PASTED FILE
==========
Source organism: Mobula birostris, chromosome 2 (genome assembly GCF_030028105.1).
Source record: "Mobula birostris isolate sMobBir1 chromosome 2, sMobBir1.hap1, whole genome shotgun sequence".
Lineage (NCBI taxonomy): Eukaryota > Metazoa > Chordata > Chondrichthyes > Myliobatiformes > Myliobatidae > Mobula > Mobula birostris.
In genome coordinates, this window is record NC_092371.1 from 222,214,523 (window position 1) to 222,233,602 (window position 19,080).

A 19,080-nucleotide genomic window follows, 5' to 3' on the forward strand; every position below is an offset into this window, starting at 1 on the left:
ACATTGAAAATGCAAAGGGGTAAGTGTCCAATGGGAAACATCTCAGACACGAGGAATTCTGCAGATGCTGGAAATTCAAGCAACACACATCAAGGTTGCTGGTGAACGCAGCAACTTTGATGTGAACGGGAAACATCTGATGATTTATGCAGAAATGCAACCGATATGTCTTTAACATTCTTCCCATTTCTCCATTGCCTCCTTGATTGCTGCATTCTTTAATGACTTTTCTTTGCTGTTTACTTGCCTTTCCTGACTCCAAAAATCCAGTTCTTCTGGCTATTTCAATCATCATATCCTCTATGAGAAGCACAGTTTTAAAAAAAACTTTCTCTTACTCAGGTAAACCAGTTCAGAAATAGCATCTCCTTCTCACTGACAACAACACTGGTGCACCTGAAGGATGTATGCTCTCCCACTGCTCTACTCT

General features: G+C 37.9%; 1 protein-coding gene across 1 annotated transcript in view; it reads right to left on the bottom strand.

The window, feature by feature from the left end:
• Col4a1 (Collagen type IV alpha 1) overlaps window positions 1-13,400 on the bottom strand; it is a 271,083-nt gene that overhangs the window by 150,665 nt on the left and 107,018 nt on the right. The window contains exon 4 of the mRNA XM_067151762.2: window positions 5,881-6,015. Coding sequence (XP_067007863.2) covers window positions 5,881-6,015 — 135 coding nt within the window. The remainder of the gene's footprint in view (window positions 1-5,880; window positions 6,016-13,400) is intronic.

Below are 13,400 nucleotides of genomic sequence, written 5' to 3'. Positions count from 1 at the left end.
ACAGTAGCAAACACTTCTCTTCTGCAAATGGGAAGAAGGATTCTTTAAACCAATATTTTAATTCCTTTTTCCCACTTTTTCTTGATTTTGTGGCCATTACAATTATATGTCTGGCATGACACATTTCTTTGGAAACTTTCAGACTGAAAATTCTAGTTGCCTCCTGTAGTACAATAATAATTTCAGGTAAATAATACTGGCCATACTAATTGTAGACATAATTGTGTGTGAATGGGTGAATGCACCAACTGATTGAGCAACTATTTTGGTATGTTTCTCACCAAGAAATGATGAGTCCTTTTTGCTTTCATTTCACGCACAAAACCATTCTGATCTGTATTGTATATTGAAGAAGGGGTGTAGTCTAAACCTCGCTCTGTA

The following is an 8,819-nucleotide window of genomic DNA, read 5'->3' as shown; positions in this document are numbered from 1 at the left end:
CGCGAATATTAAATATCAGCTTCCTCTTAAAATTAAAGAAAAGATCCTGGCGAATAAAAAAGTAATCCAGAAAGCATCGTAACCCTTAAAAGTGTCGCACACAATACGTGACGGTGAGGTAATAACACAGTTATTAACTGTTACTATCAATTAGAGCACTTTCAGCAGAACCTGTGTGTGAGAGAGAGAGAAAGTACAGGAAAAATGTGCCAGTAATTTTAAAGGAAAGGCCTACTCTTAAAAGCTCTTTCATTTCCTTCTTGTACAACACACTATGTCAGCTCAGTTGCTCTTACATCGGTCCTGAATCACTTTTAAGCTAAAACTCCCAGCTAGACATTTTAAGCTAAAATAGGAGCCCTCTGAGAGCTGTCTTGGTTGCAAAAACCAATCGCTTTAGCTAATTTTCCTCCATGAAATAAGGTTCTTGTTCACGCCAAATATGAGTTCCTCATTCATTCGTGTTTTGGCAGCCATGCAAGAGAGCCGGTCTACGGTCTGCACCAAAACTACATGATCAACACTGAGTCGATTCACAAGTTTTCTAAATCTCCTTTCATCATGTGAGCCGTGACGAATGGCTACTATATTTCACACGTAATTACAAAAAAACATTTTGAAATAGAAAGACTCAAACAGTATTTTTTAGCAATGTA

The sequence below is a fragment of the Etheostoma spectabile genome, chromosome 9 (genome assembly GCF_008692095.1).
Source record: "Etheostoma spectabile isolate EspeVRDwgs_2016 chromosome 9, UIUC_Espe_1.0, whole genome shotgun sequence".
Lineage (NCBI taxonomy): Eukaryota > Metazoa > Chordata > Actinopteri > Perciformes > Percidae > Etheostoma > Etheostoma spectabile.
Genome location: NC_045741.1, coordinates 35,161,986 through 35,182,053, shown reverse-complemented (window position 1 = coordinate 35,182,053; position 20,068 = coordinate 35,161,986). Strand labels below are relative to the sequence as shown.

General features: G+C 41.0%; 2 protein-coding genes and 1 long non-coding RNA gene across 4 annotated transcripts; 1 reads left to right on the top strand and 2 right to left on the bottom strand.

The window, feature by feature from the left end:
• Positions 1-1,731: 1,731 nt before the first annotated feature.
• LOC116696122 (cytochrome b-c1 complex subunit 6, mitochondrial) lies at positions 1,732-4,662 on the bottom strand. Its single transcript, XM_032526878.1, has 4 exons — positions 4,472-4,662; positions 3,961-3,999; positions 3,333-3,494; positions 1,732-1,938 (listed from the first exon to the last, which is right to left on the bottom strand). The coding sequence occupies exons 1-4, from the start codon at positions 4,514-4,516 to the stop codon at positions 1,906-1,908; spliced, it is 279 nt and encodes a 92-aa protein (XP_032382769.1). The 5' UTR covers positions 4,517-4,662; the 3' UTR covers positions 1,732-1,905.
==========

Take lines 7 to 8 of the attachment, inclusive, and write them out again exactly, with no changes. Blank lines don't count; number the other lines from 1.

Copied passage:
General features: G+C 37.9%; 1 protein-coding gene across 1 annotated transcript in view; it reads right to left on the bottom strand.

The window, feature by feature from the left end: